March 25, 2013

Abacus and Sword

Kate's discussion of the Elliots' spendthrift ways in Persuasion reminds me of Sir Walter's diametrical opposite (geographically and economically).

Abacus and Sword (which unfortunately doesn't seem to be available with subtitles) is a biopic about a Kaga province government accountant (Naoyuki Inoyama, played by Masato Sakai) in the mid-19th century.

Upon becoming the head of the household and taking over the family's finances, Naoyuki discovers that for decades his parents have been spending far beyond their means and institutes a strict austerity program.

Their neighbors got themselves into a similar fix and ended up having to abandon their estate and move into the tenements. With this harsh reality as a backdrop, Naoyuki convinces his family to retrench with a vengeance.

They sell off every luxury, their kimono and books, and even adopt a sparse diet. Naoyuki negotiates a no-interest loan with the lenders to cover the rest, pointing out that they'll be left worse off if he declares bankruptcy.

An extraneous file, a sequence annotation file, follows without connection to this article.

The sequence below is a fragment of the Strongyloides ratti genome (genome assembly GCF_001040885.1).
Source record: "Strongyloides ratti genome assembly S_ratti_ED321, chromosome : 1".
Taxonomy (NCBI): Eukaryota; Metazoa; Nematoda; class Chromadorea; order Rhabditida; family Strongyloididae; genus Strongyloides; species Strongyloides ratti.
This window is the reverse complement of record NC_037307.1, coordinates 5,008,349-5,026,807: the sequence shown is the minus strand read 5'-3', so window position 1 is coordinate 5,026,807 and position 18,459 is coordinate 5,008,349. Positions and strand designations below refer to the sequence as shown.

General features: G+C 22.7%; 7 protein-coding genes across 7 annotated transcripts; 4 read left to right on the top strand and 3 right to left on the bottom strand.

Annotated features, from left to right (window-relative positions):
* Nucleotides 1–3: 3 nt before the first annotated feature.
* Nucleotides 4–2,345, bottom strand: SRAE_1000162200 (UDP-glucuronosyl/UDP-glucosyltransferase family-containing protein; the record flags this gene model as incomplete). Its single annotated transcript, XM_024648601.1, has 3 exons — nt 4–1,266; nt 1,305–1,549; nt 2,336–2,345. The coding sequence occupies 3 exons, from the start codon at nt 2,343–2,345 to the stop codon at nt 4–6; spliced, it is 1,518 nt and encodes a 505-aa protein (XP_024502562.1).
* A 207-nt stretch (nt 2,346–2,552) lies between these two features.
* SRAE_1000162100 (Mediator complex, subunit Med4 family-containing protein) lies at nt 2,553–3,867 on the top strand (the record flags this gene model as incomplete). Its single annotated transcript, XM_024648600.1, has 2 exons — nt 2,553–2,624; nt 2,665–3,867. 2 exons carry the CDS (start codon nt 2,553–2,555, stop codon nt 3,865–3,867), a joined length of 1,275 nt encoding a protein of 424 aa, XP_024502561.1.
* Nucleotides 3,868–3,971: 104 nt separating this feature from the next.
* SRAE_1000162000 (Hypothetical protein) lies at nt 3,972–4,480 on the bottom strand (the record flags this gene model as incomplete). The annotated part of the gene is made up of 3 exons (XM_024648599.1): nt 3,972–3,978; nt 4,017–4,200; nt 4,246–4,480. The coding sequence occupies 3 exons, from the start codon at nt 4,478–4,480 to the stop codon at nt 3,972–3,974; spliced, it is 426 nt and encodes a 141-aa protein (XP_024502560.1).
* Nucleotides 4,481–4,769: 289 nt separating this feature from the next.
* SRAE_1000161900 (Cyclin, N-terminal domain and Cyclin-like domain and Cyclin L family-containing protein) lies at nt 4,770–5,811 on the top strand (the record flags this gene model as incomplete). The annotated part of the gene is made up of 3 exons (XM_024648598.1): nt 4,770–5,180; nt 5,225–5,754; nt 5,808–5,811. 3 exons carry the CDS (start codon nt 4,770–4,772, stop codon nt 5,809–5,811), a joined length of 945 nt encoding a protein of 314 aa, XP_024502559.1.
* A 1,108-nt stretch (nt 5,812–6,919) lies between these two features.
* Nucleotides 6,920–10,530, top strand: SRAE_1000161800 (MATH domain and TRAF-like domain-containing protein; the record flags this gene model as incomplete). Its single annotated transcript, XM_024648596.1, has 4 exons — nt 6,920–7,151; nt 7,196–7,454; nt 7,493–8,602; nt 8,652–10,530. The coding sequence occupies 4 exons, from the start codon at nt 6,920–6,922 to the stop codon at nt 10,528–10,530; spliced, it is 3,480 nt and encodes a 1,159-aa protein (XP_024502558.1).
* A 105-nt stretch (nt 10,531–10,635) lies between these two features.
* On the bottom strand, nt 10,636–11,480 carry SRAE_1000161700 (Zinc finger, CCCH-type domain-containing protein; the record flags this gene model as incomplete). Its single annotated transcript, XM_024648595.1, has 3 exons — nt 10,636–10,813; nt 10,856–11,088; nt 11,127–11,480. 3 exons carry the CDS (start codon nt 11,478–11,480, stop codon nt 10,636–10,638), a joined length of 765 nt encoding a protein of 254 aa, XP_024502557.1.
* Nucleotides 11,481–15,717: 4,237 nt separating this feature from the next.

In one of the most endearing scenes (it's in the trailer), samurai families were expected to serve expensive fried snapper at the eldest son's coming-of-age ceremony. But they display pictures of the fish instead.

Not only Japan and the United States, but pretty much the entire planet could use more public servants as good at pinching pennies as Naoyuki Inoyama.

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# posted by Blogger Joe
3/26/2013 8:17 AM   
# posted by Blogger Joe
3/26/2013 8:18 AM   
(My kids would say the same thing, but they have no idea.)
# posted by Blogger Eugene
3/27/2013 3:36 PM   
The story is based on a set of ledgers discovered in an antique bookstore, so exhaustively detailed that forensic accountants could reconstruct practically every aspect of the man's life.